Will textured implants prevent capsular contracture?
Textured breast implants were one of the things that were used to try and control breast capsular contracture as was putting them under the muscle, massage,etc. In my experience these minimally, if at all affect contracture. I use a no touch technique and the newer breast implants which has significantly reduced its incidence. It does still occur but much less frequently.
Thank you for the question. Yes, there have been some evidence that textured implants reduce the chance of capsular contracture to some extent. Best of luck. Dr. Michael Omidi.
An in-person exam with a board-certified plastic
surgeon is the best way to assess your needs and provide true medical advice.
Yes, there is some evidence to suggest that textured implants will decrease the risk of capsular contracture, especially when placed above the pectoralis muscle. The textured implants may have some disadvantages and you should discuss this with your plastic surgeon.
Thank you for your question. There is some evidence that textured implants inserted above the muscle have a lower risk of contracture than round implants inserted in the same plane.
Textured implants for CC
Implant companies introduced texturing for their implants to try to copy the polyurethane coated implants texture. Those implants certainly demonstrated a lower incidence of CC (capsular contracture). That statement does not translate into a prediction that you will not have CC. At this time, we do not have polyurethane coated implants in the US.
There are many studies which tried to evaluate the efficacy of texture in the prevention of CC. Most of them suggested a slightly lower incidence of CC in the subglandular plane. In the submuscular plane, the results are less convincing. Is the evidence firm, nope.
Certainly we saw more rippling with textured saline implants. If the implants adhered to the tissue adjacent to it, the fluid wave would be transmitted to the skin. Happens much less with gel implants than with saline. Recent studies with highly cohesive gel implants (gummy bears) show a reduced incidence of CC compared to smooth implants. Interesting findings, but since gummy bears are firmer than smooth gel implants, perhaps we're missing the true incidence of mild CC.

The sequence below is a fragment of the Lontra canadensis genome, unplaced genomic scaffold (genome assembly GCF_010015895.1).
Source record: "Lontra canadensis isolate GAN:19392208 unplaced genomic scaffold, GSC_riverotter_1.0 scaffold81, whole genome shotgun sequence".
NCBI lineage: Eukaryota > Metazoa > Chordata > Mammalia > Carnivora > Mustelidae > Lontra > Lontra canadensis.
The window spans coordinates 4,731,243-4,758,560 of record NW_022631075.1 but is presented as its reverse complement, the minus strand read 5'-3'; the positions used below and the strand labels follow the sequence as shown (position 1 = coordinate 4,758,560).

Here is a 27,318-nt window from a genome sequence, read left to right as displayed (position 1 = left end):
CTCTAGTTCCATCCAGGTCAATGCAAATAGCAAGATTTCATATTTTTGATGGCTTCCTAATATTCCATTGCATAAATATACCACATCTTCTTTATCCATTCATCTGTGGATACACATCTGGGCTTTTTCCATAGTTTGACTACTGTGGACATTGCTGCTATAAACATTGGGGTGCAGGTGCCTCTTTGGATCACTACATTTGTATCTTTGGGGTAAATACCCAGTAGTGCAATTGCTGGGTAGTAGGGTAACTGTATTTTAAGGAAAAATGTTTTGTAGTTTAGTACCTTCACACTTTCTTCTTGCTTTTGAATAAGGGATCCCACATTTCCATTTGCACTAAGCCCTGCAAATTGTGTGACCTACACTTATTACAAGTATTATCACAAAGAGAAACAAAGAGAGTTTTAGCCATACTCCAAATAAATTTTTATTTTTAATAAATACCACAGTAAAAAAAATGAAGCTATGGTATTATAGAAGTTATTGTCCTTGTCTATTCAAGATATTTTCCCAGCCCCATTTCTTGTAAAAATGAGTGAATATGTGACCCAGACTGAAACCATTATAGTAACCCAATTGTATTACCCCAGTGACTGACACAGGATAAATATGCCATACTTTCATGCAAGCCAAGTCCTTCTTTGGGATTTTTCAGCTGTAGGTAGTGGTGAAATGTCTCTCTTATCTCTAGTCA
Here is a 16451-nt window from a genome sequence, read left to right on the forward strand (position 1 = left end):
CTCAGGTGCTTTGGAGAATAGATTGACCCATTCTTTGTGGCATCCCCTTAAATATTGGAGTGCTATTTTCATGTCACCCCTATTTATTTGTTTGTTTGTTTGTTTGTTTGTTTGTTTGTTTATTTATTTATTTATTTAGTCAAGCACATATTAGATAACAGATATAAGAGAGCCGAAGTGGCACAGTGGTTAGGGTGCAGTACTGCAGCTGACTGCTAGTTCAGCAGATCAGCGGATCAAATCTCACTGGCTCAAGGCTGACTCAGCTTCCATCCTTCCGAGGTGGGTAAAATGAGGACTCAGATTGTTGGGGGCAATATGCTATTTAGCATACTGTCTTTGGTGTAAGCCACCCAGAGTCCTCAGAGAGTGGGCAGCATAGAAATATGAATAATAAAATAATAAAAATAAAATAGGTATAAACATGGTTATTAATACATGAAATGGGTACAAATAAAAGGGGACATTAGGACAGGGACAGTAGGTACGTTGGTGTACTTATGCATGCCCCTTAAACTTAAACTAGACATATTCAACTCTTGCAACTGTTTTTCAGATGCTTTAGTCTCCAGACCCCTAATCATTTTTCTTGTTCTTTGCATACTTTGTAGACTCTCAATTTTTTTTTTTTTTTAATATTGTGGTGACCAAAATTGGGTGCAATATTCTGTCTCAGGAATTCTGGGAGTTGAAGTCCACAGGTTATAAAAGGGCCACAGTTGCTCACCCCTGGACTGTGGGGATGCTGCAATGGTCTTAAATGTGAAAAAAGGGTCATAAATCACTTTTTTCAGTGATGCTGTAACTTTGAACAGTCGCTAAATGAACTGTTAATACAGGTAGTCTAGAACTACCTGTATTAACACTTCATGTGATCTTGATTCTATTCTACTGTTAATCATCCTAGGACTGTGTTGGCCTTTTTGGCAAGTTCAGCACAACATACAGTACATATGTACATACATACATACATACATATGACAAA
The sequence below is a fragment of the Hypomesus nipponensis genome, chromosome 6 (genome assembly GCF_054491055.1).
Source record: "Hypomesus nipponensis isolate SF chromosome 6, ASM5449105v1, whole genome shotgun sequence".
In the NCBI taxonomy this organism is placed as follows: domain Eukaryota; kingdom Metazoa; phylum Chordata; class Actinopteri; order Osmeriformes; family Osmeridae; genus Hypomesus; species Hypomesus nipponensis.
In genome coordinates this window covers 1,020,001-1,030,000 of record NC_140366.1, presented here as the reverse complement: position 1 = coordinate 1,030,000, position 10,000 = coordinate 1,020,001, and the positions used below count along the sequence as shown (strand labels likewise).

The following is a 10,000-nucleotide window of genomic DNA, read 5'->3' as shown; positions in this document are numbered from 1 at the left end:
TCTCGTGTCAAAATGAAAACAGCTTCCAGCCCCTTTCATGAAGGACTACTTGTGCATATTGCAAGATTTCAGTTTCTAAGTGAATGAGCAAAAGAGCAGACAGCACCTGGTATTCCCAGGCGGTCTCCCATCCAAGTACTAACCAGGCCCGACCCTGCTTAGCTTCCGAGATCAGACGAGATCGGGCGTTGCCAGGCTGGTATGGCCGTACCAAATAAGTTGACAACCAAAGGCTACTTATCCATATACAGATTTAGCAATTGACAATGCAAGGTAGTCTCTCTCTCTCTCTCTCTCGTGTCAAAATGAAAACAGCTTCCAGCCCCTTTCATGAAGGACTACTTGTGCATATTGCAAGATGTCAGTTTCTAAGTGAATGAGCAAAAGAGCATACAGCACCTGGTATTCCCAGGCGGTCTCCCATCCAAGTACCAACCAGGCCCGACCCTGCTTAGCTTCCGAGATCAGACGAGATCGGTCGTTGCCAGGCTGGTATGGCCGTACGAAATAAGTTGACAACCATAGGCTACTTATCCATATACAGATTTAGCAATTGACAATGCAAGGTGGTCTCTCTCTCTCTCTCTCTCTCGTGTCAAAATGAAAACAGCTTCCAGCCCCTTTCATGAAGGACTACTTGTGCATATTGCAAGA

So, what should a patient do? read what you can, but with a critical eye. Don't believe everything that you hear. Talk to several plastic surgeons. We all have differing opinions about lots of issues
The textured implants were actually developed to reduce capsular contracture and there is evidence that they do, to a small extend, when placed in the sub glandular position. But not in the sub muscular position. Hope this helps you with your decision -- Dr. Nazarian
I generally don't use textured implants anymore.
Textured implants were initially developed with the goal of reducing capsule contracture. The idea is that the tissues attach to the implant and as a result in some unexplained way this allows the implants to be recognized as not foreign and allows your body to avoid developing a thick capsule. This does not seem to have worked out as planned. There are also several drawbacks to using textured implants including the increased rippling effects on the skin because of tethering to the skin.
In most cases when I have been back to revise someone's implants and find that they were textured, I find that they are not adherent to the capsule at all. So I don't think that they work and they may have significant negative effects.
The only time that I would use textured implant is if I were using an anatomically shaped implant since one has to maintain implant in a specific orientation. I would choose smooth round implants.
Your doc is right. Statistically textured implants reduce the chance of capsule contracture a few percentage points. Many surgeons will use them routinely. I reserve them for when I use a gel implant in the subglandular position as well as for those patients who have a history of capsule contracture. This is for standard round implants. All shaped implants are textured to prevent the implant from shifting.
Textured implants and Capsular Contracture
There is good data to suggest that textured gel implants have less capsular contracture in the sub glandular position but not in the sub muscular position. In the US, most implants are smooth under the muscle. In the rest of the world, most implants are textured and placed both below and on top of muscle. Rippling tends to be less with stiffer, more filled and higher viscosity gels. The shaped Allergan 410, in my experience, wrinkles the least of all implants available today. Good luck.
Textured Implants Decrease CC in Most Instances.
Textured implants decrease capsular contracture in the sub glandular position.
Textured shaped implants had a decreased rate of capsular contracture when compared to round smooth gel implants in Mentor's 10 year study.
Textured implants had a similar rate of capsular contracture in studies in the sub muscular position.
Textured implants when used in the round format, have a tenfold chance of wrinkling.
Therefore, the secret to success may be to use textured implants in the shaped form rather than the round form, and/or use smooth round implants in the Submuscular position.